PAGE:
I traveled to two festivals on opposite ends of the globe last week and saw two vastly different approaches to adapting large film events to the new economic realities.
My flight from New York to Doha, the capital of Qatar, was clearly a flight of choice for many attending the inaugural Doha Tribeca Film Festival, with Tribeca Film Festival co-founders Jane Rosenthal and Craig Hatkoff on board, along with “Amelia” director Mira Nair – whose film “Amelia” opened the festival – Patricia Clarkson and director Ruba Nadda from “Cairo Time,” which closed the festival, as well as a number of other invited directors and actors including Jeffrey Wright. After a long weekend in the Middle East, I flew to Los Angeles for the second half of the AFI Fest. Although it was the event’s 23rd outing, this year’s edition marked a “reinvention,” as actress Angela Bassett, who chaired the festival’s inaugural “New Lights Competition,” called it. Although both festivals live on either side of the earth and their roots reflect vastly different approaches, the festivals reflect today’s economic challenges. Some may suggest it is a hint of an emerging world order. Just a symptom of a general rise of an emerging East, though I personally am not quite ready to agree – yet.
Apparently coming together in less than a year, the Doha Tribeca Film Festival has joined nearby Dubai and the Middle East Film Festivals (Abu Dhabi) as the premiere film events in the Gulf region. To bring it together, the daughter of the ruling Emir of Qatar, Sheikha Al Mayassa bint Hamad bin Khalifa Al-Thani solicited Rosenthal and the Tribeca team to bring launch an event in her native country. Sheikha Mayassa had interned with Rosenthal and the film festival was her idea. It made sense because Tribeca has its roots in producing a new festival in relatively short time, creating its own inaugural event in 2002 in the wake of the 9/11 attacks right in its own backyard.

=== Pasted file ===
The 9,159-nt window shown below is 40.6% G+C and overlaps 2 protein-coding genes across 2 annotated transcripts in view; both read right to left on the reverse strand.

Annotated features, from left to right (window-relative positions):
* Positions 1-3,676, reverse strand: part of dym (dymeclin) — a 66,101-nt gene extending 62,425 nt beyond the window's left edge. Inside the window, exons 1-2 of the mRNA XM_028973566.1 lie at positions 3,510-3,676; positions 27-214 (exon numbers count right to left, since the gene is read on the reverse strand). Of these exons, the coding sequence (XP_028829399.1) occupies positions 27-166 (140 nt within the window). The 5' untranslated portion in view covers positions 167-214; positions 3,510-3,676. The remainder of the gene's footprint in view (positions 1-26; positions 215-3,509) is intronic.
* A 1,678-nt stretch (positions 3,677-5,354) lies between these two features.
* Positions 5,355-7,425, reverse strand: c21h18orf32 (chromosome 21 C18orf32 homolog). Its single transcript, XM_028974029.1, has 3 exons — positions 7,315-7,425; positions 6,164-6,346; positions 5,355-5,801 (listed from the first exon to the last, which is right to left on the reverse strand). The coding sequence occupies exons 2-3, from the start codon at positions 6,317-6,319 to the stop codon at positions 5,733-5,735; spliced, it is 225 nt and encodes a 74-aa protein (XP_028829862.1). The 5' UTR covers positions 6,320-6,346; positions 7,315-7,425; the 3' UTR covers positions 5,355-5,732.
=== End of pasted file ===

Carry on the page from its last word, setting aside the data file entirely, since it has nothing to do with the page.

“Tribeca began after 9/11, and now Tribeca is coming to the Arab world,” Jeffrey Wright said during the opening night film in the capital’s beautiful I.M. Pei-designed Museum of Islamic Art. Earlier in the day, Al Jazeera entertainment editor, Amanda Palmer – who is the festival’s executive director – said that she would’ve never expected to be welcoming people to a film festival she was overseeing just six months before. Yet, the will – and clearly the resources – were in place. 30 features screened in very nice venues both at the Pei-designed museum and in the capital’s downtown-area mall, complete with stadium-style comfort.
“I invite film enthusiasts from every country to share their passion for this art by visiting the Doha Tribeca Film Festival,” said the Sheikha as quoted on the Tribeca website. “In today’s increasingly globalized world, creative initiatives like this Festival can play a truly inspirational role by bringing cultures closer together.”
Although there were definitely people from various parts of the world visiting – with excellent accommodations at either the local Four Seasons or the new W Hotel Doha – with work from the region naturally taking a prominent position at the event, it was probably not a shock to see that no films from Israel screened in the festival. This is one clue of the downside of a “top – down” festival spearheaded by a governmental unit. The policies of that institution are to some degree implemented.